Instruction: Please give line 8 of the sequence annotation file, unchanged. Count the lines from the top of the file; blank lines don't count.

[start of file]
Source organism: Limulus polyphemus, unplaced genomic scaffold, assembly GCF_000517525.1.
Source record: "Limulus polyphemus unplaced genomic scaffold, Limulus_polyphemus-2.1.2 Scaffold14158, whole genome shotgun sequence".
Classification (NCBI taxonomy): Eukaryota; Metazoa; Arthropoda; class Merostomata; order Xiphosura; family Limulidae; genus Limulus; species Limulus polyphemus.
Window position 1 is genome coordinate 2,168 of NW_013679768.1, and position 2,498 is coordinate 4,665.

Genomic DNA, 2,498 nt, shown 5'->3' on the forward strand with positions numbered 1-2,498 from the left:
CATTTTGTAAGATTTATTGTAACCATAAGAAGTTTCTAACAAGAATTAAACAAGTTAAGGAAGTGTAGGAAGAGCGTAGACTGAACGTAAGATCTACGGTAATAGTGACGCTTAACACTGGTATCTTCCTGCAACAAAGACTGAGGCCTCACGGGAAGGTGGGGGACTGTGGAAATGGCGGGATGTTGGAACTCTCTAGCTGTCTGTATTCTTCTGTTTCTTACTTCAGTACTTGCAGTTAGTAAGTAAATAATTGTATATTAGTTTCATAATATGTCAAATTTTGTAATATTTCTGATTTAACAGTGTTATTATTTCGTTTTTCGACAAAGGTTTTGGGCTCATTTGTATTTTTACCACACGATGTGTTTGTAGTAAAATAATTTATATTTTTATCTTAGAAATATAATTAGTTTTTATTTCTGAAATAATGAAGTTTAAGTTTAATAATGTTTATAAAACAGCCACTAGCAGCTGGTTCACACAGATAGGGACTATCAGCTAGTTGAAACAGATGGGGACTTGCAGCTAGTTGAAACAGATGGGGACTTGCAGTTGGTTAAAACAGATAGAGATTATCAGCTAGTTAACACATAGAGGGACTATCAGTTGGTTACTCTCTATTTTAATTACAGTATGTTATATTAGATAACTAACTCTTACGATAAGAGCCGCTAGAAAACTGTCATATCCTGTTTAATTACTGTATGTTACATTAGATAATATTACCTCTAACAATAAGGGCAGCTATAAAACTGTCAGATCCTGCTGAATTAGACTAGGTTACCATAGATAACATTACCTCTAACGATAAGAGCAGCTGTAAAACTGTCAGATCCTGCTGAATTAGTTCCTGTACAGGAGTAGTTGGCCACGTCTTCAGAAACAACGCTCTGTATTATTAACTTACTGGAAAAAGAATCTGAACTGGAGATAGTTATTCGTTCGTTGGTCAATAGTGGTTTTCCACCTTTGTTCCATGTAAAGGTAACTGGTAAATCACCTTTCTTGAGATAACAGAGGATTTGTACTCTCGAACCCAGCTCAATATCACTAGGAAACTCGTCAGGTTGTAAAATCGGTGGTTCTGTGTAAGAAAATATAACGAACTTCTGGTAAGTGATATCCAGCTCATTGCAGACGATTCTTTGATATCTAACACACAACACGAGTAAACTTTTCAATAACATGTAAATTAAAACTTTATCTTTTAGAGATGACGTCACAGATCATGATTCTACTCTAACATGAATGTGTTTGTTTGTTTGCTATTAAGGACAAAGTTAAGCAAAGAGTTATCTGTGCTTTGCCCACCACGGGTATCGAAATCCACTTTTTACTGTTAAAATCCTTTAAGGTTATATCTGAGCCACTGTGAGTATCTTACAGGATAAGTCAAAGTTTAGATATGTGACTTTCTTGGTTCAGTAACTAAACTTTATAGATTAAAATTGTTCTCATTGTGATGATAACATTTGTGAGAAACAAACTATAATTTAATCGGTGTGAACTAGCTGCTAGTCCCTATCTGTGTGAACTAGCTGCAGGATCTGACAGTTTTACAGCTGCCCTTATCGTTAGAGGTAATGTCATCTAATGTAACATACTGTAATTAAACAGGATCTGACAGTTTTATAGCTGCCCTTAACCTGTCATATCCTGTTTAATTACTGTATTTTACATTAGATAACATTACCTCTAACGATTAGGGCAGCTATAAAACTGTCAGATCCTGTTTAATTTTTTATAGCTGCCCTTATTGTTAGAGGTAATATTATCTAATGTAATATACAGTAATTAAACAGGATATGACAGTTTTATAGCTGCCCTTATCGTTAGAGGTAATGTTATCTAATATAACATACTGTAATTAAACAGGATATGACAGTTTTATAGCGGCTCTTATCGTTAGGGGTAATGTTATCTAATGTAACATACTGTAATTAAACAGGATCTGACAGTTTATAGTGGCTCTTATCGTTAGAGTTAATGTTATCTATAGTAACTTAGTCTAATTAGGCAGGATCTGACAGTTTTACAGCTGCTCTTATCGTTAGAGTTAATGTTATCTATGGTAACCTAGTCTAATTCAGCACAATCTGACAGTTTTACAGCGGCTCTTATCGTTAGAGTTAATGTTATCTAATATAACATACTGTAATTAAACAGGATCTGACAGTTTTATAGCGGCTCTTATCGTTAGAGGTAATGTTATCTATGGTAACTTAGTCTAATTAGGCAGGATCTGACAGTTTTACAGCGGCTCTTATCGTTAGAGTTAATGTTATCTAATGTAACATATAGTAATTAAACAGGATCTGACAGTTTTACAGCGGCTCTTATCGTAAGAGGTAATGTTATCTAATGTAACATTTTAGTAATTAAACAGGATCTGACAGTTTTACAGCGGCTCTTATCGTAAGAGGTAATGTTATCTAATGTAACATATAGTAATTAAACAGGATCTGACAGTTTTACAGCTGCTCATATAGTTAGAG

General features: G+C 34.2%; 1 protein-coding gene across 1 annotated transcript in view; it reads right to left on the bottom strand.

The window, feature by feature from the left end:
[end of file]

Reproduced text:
The window, feature by feature from the left end: